25 Sept 2022
On Friday, Chancellor Kwasi Kwarteng made his first fiscal statement since taking office. In his so-called “mini budget”, Kwarteng announced £50bn in tax cuts and outlined the ways in which the government plans to boost economic growth. So, in light of Friday’s announcement, what can businesses expect?
The government has scrapped the rise in Employer National Insurance Contributions and dividends tax that were introduced to pay for a Health and Social Care Levy. The cut will come into effect from November 6.
Corporation tax is also changing – or rather, it is staying the same.
The previous PM Boris Johnson planned to increase corporation tax from 19% to 25% in April 2022; this has been scrapped, Chancellor Kwasi Kwarteng announced.
The Annual Investment Allowance, which allows companies to deduct the full cost of a qualifying item when calculating taxable profits, is to be set at £1m from April 1 2023.
This means businesses can benefit from 100% tax relief on their plant and machinery investments to the value of £1m.
The government has also announced the creation of special investment zones which will encourage productivity and boost jobs in specific locations.
The government is in discussion with 38 local and mayoral combined authority areas in England. The initiative will also be rolled out in Scotland, Wales and Northern Ireland.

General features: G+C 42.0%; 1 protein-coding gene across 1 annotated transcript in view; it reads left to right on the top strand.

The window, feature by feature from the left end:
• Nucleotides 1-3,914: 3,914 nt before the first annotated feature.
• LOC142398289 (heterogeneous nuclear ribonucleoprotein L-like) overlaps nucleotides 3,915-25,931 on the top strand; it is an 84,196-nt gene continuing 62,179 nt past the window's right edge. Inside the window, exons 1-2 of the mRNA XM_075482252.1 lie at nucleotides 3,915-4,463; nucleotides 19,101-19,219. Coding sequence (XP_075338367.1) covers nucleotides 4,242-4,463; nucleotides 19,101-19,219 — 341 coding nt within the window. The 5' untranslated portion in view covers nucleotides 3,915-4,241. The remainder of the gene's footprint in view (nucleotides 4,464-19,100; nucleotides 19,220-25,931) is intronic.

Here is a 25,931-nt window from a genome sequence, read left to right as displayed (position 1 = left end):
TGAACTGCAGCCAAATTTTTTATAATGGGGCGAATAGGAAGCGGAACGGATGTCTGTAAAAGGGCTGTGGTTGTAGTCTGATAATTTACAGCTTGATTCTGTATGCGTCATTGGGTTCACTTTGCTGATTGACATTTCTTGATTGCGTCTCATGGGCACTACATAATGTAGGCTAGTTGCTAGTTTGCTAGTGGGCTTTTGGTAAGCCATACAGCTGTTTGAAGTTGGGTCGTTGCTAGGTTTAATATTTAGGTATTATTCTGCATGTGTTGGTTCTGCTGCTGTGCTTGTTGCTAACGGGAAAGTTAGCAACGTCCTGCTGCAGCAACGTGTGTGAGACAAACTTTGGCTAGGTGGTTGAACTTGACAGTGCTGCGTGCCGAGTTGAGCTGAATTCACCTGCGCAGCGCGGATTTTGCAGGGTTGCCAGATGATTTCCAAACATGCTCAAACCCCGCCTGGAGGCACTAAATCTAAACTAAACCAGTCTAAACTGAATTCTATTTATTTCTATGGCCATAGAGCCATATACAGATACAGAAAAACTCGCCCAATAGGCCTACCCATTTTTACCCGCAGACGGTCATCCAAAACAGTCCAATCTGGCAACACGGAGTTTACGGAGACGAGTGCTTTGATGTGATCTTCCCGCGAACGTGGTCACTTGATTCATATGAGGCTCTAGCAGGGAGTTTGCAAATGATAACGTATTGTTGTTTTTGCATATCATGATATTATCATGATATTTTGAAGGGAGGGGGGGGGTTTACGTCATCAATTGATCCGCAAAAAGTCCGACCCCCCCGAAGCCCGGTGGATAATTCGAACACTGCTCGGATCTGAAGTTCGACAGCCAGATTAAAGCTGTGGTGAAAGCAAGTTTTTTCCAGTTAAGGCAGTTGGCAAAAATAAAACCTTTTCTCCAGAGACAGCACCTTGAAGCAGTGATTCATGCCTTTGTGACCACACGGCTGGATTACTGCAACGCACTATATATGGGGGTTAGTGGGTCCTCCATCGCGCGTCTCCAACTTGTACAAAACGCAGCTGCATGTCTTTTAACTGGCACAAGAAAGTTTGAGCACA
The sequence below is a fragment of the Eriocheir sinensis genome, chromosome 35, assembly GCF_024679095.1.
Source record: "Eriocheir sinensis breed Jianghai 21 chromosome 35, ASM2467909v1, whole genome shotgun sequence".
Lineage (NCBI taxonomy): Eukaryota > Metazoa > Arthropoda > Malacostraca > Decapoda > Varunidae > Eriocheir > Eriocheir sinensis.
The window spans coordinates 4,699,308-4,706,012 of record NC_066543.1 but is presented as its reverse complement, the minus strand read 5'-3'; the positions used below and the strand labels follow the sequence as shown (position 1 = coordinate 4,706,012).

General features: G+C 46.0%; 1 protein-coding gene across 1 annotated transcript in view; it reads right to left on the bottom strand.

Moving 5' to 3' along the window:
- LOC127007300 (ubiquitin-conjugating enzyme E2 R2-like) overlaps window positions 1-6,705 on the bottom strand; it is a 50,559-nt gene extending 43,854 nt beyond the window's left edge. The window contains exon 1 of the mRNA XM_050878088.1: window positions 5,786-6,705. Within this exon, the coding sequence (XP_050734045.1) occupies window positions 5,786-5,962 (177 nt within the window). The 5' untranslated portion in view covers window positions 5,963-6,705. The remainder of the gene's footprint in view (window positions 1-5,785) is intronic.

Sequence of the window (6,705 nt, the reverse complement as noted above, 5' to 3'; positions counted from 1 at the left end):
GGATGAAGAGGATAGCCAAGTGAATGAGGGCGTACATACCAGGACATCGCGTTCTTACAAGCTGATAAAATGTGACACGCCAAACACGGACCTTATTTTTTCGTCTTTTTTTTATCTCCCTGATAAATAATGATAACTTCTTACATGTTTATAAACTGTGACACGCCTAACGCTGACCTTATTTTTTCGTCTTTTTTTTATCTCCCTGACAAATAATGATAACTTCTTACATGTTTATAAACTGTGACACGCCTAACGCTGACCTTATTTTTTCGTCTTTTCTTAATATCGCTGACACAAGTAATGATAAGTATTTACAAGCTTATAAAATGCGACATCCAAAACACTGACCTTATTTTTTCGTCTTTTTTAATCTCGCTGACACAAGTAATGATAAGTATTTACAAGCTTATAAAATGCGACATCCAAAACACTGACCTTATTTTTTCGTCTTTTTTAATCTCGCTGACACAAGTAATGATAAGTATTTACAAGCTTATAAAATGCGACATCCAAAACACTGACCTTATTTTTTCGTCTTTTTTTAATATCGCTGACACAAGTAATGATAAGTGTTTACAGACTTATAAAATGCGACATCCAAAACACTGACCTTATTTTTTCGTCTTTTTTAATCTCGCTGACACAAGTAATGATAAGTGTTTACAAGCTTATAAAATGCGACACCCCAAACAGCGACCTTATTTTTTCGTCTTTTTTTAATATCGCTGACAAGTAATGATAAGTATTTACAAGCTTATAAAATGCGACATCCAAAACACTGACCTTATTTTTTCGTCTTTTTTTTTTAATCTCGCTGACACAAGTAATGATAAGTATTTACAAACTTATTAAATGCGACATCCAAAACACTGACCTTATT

The zones will provide businesses with targeted and temporary tax cuts.
Chancellor Kwasi Kwarteng announced that the IR25 reform that recognises contractors as employees for tax purposes will no longer apply from April 2023.
Like before, contractors will be responsible for their own tax.
The Enterprise Investment Scheme, Venture Capital Trusts and the Seed Enterprise Investment Scheme are to be extended beyond the 2025 Sunset Clause.
The Seed Enterprise Investment Scheme (SEIS) will now allow businesses to now raise £250,000 – an increase of 66%.
Previously, the company share option plan (CSOP) enabled businesses to offer employees share options of up to £30,000. This is being raised to £60,000.
Fuel duty, reduced VAT rates for businesses and the issue of business rates were among the points not discussed in Friday’s “mini budget”.
A full Autumn Budget is expected later this year, the date of which is yet to be announced.
While the Chancellor’s announcement may bring some relief to SMEs, we understand that many businesses might still require funding.
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